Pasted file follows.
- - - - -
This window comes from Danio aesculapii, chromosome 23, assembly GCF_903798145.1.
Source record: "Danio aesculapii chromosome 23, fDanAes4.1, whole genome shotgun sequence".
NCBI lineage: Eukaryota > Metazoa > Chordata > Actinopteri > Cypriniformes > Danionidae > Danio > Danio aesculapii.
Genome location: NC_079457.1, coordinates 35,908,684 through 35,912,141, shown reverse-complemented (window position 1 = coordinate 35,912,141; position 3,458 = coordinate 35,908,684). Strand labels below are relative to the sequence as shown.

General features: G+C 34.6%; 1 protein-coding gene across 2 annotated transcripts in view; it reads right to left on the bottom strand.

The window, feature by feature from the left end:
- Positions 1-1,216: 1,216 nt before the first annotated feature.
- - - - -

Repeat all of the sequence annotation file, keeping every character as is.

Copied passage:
This window comes from Danio aesculapii, chromosome 23, assembly GCF_903798145.1.
Source record: "Danio aesculapii chromosome 23, fDanAes4.1, whole genome shotgun sequence".
NCBI lineage: Eukaryota > Metazoa > Chordata > Actinopteri > Cypriniformes > Danionidae > Danio > Danio aesculapii.
Genome location: NC_079457.1, coordinates 35,908,684 through 35,912,141, shown reverse-complemented (window position 1 = coordinate 35,912,141; position 3,458 = coordinate 35,908,684). Strand labels below are relative to the sequence as shown.

General features: G+C 34.6%; 1 protein-coding gene across 2 annotated transcripts in view; it reads right to left on the bottom strand.

The window, feature by feature from the left end:
- Positions 1-1,216: 1,216 nt before the first annotated feature.